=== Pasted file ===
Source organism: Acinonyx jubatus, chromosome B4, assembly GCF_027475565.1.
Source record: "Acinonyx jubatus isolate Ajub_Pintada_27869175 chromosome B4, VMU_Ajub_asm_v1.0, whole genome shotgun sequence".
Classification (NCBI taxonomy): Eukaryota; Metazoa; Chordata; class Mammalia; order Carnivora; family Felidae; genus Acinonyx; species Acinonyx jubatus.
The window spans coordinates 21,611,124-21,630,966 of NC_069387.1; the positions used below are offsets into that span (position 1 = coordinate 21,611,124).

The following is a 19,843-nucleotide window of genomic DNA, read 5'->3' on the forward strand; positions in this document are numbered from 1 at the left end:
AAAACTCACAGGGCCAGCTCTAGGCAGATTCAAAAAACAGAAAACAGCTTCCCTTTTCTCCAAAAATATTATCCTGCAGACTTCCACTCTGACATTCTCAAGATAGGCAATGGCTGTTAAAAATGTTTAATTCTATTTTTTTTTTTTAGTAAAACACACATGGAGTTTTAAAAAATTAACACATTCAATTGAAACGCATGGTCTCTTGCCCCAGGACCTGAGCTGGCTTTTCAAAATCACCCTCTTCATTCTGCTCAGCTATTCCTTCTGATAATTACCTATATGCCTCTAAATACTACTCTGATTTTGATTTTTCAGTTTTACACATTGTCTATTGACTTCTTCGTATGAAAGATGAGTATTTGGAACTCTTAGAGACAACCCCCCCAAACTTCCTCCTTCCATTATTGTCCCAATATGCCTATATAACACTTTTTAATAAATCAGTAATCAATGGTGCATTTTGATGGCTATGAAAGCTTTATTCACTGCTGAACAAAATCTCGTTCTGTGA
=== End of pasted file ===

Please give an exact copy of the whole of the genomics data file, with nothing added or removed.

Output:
Source organism: Acinonyx jubatus, chromosome B4, assembly GCF_027475565.1.
Source record: "Acinonyx jubatus isolate Ajub_Pintada_27869175 chromosome B4, VMU_Ajub_asm_v1.0, whole genome shotgun sequence".
Classification (NCBI taxonomy): Eukaryota; Metazoa; Chordata; class Mammalia; order Carnivora; family Felidae; genus Acinonyx; species Acinonyx jubatus.
The window spans coordinates 21,611,124-21,630,966 of NC_069387.1; the positions used below are offsets into that span (position 1 = coordinate 21,611,124).

The following is a 19,843-nucleotide window of genomic DNA, read 5'->3' on the forward strand; positions in this document are numbered from 1 at the left end:
AAAACTCACAGGGCCAGCTCTAGGCAGATTCAAAAAACAGAAAACAGCTTCCCTTTTCTCCAAAAATATTATCCTGCAGACTTCCACTCTGACATTCTCAAGATAGGCAATGGCTGTTAAAAATGTTTAATTCTATTTTTTTTTTTTAGTAAAACACACATGGAGTTTTAAAAAATTAACACATTCAATTGAAACGCATGGTCTCTTGCCCCAGGACCTGAGCTGGCTTTTCAAAATCACCCTCTTCATTCTGCTCAGCTATTCCTTCTGATAATTACCTATATGCCTCTAAATACTACTCTGATTTTGATTTTTCAGTTTTACACATTGTCTATTGACTTCTTCGTATGAAAGATGAGTATTTGGAACTCTTAGAGACAACCCCCCCAAACTTCCTCCTTCCATTATTGTCCCAATATGCCTATATAACACTTTTTAATAAATCAGTAATCAATGGTGCATTTTGATGGCTATGAAAGCTTTATTCACTGCTGAACAAAATCTCGTTCTGTGA